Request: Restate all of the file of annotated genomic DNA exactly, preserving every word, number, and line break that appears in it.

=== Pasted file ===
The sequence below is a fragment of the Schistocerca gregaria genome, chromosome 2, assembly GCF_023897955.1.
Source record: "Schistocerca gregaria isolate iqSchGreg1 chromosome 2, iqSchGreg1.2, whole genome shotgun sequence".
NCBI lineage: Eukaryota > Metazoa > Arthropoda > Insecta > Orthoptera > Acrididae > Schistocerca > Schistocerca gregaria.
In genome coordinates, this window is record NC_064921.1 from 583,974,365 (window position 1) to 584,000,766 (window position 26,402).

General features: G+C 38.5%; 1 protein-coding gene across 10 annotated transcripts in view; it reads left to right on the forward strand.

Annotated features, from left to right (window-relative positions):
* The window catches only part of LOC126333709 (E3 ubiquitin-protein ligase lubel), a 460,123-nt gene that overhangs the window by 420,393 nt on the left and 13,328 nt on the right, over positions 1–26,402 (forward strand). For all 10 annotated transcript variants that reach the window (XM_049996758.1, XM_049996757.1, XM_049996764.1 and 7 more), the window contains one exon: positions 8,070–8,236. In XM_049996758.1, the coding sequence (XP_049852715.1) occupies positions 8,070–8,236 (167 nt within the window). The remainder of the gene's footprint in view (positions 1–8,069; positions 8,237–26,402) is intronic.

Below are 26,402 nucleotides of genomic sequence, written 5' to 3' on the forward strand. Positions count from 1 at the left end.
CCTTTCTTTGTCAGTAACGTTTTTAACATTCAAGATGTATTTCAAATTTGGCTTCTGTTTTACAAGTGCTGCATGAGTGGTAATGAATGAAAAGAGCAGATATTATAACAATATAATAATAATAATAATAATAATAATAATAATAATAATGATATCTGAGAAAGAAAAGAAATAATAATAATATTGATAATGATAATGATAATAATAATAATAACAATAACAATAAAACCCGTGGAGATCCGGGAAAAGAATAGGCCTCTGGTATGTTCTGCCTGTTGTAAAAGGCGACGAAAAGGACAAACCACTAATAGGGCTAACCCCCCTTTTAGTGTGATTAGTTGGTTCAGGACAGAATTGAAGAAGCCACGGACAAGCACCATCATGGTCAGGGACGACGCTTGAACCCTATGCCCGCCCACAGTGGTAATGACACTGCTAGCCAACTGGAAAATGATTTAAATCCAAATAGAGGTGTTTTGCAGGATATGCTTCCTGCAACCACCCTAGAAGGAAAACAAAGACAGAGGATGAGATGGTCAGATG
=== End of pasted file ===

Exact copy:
The sequence below is a fragment of the Schistocerca gregaria genome, chromosome 2, assembly GCF_023897955.1.
Source record: "Schistocerca gregaria isolate iqSchGreg1 chromosome 2, iqSchGreg1.2, whole genome shotgun sequence".
NCBI lineage: Eukaryota > Metazoa > Arthropoda > Insecta > Orthoptera > Acrididae > Schistocerca > Schistocerca gregaria.
In genome coordinates, this window is record NC_064921.1 from 583,974,365 (window position 1) to 584,000,766 (window position 26,402).

General features: G+C 38.5%; 1 protein-coding gene across 10 annotated transcripts in view; it reads left to right on the forward strand.

Annotated features, from left to right (window-relative positions):
* The window catches only part of LOC126333709 (E3 ubiquitin-protein ligase lubel), a 460,123-nt gene that overhangs the window by 420,393 nt on the left and 13,328 nt on the right, over positions 1–26,402 (forward strand). For all 10 annotated transcript variants that reach the window (XM_049996758.1, XM_049996757.1, XM_049996764.1 and 7 more), the window contains one exon: positions 8,070–8,236. In XM_049996758.1, the coding sequence (XP_049852715.1) occupies positions 8,070–8,236 (167 nt within the window). The remainder of the gene's footprint in view (positions 1–8,069; positions 8,237–26,402) is intronic.

Below are 26,402 nucleotides of genomic sequence, written 5' to 3' on the forward strand. Positions count from 1 at the left end.
CCTTTCTTTGTCAGTAACGTTTTTAACATTCAAGATGTATTTCAAATTTGGCTTCTGTTTTACAAGTGCTGCATGAGTGGTAATGAATGAAAAGAGCAGATATTATAACAATATAATAATAATAATAATAATAATAATAATAATAATAATGATATCTGAGAAAGAAAAGAAATAATAATAATATTGATAATGATAATGATAATAATAATAATAACAATAACAATAAAACCCGTGGAGATCCGGGAAAAGAATAGGCCTCTGGTATGTTCTGCCTGTTGTAAAAGGCGACGAAAAGGACAAACCACTAATAGGGCTAACCCCCCTTTTAGTGTGATTAGTTGGTTCAGGACAGAATTGAAGAAGCCACGGACAAGCACCATCATGGTCAGGGACGACGCTTGAACCCTATGCCCGCCCACAGTGGTAATGACACTGCTAGCCAACTGGAAAATGATTTAAATCCAAATAGAGGTGTTTTGCAGGATATGCTTCCTGCAACCACCCTAGAAGGAAAACAAAGACAGAGGATGAGATGGTCAGATG